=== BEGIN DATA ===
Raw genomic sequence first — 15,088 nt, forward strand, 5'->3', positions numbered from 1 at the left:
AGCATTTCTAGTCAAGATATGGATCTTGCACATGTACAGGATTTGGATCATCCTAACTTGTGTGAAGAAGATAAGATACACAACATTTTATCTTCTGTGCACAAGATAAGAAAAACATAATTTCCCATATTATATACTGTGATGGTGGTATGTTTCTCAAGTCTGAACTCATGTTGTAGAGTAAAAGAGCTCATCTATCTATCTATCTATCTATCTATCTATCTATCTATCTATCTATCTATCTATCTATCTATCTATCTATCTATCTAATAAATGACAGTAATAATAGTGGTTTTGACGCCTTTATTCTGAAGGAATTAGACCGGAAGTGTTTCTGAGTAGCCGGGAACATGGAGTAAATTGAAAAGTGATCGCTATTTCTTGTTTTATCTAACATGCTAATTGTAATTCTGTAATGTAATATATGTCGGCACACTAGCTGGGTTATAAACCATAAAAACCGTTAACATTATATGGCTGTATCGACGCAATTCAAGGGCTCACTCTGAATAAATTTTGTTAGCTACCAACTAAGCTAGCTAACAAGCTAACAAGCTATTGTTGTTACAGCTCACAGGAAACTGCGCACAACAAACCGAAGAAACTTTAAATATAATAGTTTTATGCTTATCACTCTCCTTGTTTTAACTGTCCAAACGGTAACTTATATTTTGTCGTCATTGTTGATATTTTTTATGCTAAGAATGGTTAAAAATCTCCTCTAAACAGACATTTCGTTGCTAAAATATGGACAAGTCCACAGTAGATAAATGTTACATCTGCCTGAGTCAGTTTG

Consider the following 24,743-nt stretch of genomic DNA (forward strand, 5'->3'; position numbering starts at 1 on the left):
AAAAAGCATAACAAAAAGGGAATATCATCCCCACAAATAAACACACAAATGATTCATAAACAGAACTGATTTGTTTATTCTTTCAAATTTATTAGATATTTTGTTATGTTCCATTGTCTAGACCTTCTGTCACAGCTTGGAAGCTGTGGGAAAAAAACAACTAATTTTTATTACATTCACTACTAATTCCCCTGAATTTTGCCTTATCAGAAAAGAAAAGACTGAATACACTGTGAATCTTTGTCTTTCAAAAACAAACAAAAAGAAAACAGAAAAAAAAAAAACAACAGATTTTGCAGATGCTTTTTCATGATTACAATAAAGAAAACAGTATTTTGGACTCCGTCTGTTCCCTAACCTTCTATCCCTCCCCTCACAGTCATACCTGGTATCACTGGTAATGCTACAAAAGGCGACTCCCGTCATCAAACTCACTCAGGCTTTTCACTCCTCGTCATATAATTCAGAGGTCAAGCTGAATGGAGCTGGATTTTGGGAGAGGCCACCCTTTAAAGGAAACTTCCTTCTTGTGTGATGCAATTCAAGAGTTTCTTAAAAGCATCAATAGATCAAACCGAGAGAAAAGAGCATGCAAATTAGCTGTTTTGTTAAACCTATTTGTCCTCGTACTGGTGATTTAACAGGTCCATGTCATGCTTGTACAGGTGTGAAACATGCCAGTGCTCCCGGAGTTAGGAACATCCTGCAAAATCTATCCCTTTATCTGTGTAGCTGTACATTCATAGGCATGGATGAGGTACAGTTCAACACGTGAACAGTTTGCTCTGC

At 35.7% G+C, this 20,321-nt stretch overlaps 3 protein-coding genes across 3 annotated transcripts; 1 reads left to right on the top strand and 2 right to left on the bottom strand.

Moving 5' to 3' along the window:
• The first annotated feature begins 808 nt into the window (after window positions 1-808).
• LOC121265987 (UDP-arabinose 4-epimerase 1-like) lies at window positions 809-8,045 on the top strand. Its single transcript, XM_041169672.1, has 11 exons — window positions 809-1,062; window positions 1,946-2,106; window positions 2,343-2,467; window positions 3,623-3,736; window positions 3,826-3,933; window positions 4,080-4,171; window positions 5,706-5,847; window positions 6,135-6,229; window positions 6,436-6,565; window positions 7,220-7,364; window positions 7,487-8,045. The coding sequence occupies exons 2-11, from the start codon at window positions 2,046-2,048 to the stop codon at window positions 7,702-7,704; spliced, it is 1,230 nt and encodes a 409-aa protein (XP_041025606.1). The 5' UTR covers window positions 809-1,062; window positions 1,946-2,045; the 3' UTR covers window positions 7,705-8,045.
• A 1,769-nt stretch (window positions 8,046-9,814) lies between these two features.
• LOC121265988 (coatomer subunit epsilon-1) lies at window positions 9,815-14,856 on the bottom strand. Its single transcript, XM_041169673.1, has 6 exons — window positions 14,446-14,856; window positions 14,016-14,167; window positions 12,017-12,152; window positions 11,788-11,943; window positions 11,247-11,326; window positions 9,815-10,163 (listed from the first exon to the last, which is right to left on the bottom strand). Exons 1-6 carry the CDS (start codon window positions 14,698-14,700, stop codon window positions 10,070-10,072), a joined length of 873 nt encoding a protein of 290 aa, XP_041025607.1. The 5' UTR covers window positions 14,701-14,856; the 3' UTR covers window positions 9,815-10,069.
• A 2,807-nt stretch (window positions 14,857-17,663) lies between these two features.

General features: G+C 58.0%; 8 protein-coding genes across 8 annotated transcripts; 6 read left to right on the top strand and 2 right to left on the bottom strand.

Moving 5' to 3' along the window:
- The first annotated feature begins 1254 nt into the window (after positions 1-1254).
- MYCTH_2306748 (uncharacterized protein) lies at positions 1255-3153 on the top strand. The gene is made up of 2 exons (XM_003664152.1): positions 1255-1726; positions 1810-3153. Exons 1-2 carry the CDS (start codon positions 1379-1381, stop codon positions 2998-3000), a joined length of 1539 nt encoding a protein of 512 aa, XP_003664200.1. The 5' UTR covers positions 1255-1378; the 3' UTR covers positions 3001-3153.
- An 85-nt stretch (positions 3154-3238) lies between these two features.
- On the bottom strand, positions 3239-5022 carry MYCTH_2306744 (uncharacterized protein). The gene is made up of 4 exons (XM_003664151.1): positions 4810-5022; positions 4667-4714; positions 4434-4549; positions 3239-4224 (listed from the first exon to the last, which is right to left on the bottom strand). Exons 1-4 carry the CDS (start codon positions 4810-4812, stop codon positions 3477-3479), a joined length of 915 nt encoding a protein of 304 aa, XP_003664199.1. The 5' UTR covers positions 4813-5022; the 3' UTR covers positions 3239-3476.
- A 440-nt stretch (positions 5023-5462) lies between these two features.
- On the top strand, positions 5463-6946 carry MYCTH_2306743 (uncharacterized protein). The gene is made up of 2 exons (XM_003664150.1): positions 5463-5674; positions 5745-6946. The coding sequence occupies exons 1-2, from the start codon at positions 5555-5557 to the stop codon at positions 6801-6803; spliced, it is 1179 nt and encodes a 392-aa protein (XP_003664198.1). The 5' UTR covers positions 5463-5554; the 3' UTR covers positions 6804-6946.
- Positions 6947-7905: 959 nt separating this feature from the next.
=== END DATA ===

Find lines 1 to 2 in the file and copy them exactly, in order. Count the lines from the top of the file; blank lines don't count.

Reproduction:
Raw genomic sequence first — 15,088 nt, forward strand, 5'->3', positions numbered from 1 at the left:
AGCATTTCTAGTCAAGATATGGATCTTGCACATGTACAGGATTTGGATCATCCTAACTTGTGTGAAGAAGATAAGATACACAACATTTTATCTTCTGTGCACAAGATAAGAAAAACATAATTTCCCATATTATATACTGTGATGGTGGTATGTTTCTCAAGTCTGAACTCATGTTGTAGAGTAAAAGAGCTCATCTATCTATCTATCTATCTATCTATCTATCTATCTATCTATCTATCTATCTATCTATCTATCTATCTATCTATCTAATAAATGACAGTAATAATAGTGGTTTTGACGCCTTTATTCTGAAGGAATTAGACCGGAAGTGTTTCTGAGTAGCCGGGAACATGGAGTAAATTGAAAAGTGATCGCTATTTCTTGTTTTATCTAACATGCTAATTGTAATTCTGTAATGTAATATATGTCGGCACACTAGCTGGGTTATAAACCATAAAAACCGTTAACATTATATGGCTGTATCGACGCAATTCAAGGGCTCACTCTGAATAAATTTTGTTAGCTACCAACTAAGCTAGCTAACAAGCTAACAAGCTATTGTTGTTACAGCTCACAGGAAACTGCGCACAACAAACCGAAGAAACTTTAAATATAATAGTTTTATGCTTATCACTCTCCTTGTTTTAACTGTCCAAACGGTAACTTATATTTTGTCGTCATTGTTGATATTTTTTATGCTAAGAATGGTTAAAAATCTCCTCTAAACAGACATTTCGTTGCTAAAATATGGACAAGTCCACAGTAGATAAATGTTACATCTGCCTGAGTCAGTTTG